Troy: The Strawberry Capital of Ohio – Part 2

Jun 16, 2021

a warm and breezy blue-skied weekend, juicy chocolate-dipped strawberries, old-timey lemonade stands, and a collective sigh

Last year the city’s Strawberry Festival was canceled due to the Covid-19 pandemic. The same thing happened this year as well, except the festival board passed an exception to make a smaller, more intimate community celebration called the Strawberry Jam.

If you’ve never been to Troy, Ohio, it’s mostly rural with a quaint but busy downtown. At its center is a large round-about with a fountain smack dab in the middle. Boutique shops and trendy restaurants keep the square buzzing with activity. There’s a strong community vibe to the town, and their annual Strawberry Festival has undoubtedly contributed to that friendly energy.

In a typical pandemic-free year, the Troy Strawberry Festival brings the square to a lively and crowded celebration of the beloved fruit. Folks dress up like the big berry, streets bear strawberry murals, and the city’s center fountain gushes a juicy red.

One couldn’t argue this year was different. I found no giant strawberries walking around. Those murals have now faded to pink from two years back. And the fountain bubbled with clear water all weekend. Still, the energy was there and something even perhaps more special.

A chocolate-covered strawberry in Troy, Ohio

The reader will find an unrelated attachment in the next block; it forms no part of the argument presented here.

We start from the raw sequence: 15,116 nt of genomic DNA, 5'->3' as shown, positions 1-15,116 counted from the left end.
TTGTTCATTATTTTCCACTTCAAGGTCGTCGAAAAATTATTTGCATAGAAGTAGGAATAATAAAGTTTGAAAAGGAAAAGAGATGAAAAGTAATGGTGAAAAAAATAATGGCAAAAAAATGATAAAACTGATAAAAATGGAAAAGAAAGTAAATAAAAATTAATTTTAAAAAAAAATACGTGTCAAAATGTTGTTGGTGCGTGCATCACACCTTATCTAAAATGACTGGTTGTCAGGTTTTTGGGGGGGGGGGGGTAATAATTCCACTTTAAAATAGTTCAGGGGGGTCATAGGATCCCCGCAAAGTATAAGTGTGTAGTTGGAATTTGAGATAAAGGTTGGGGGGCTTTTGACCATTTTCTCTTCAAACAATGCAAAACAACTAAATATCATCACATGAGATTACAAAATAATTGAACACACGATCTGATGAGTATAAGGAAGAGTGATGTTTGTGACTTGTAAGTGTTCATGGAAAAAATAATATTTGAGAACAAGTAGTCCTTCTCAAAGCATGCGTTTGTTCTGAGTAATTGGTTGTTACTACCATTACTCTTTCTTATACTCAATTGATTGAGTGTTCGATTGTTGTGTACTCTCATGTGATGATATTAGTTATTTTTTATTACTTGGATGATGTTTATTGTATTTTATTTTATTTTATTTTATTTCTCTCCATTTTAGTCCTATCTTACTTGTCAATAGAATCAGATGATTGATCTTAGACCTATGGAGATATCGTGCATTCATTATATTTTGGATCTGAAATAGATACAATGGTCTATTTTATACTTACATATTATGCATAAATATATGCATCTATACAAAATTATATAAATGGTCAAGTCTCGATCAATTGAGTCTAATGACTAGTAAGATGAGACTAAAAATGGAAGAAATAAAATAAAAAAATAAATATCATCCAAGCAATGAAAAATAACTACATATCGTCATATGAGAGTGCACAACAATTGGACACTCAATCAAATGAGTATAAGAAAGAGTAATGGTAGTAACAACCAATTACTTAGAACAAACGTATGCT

All those pink berries we passed up the week prior had undoubtedly ripened in time for the weekend festivities. The iconic strawberry donut made its appearance, along with strawberry lemonade, strawberry brats, strawberry shortcake … kettle corn … pop tarts … And my personal favorite, chocolate-covered strawberries.

Friday night started slow. But as the sun lowered, the more the crowd thickened. Music provided by Jerry Mullins set a chill vibe with bluesy songs like “I Drink Alone” and the nostalgic favorite “American Pie.” Smoke, hazy in the low sun, poured out from a giant grill marking up some behemoth pork chops and filled the air with a tasty smell. Strawberry lemonade stands selling what they call “shake-ups” stood on various corners and remained busy with thirsty patrons.

It was a calm, peaceful atmosphere. After walking around a bit, I got a sense we were all in a dream-like state over being around each other again, outside of our bubbles, so to speak, and seeing more to a face than eyes alone. After all, it’d just been a few days since Gov. Dewine lifted Ohio’s mask mandate. 

Saturday ramped up a bit more, with a crowd busier than the night before and strawberry-themed stilt walkers gracing the roundabout. The lines grew longer while spirited music continued in the square. Yet, people still gave each other space. There was no rushing around, only strolling. It was a different vibe from the festivals of yesteryear. Something similar to what I’d experienced while picking strawberries. In a word, I’d say it was appreciation.

Both of my trips to Troy complemented each other perfectly, all thanks to the locally grown strawberry. It was exhilarating getting my hands on some newly picked strawberries near my hometown of Dayton, Ohio. It was even more exciting seeing how these neighborhood berries made their way to local businesses and a community celebration within a week following our own picking excursion.

Seeing how food grows and then travels to the dishes I eat deepens my appreciation for local growers. Stay tuned for more of that this summer!

Leave a Reply

Your email address will not be published. Required fields are marked *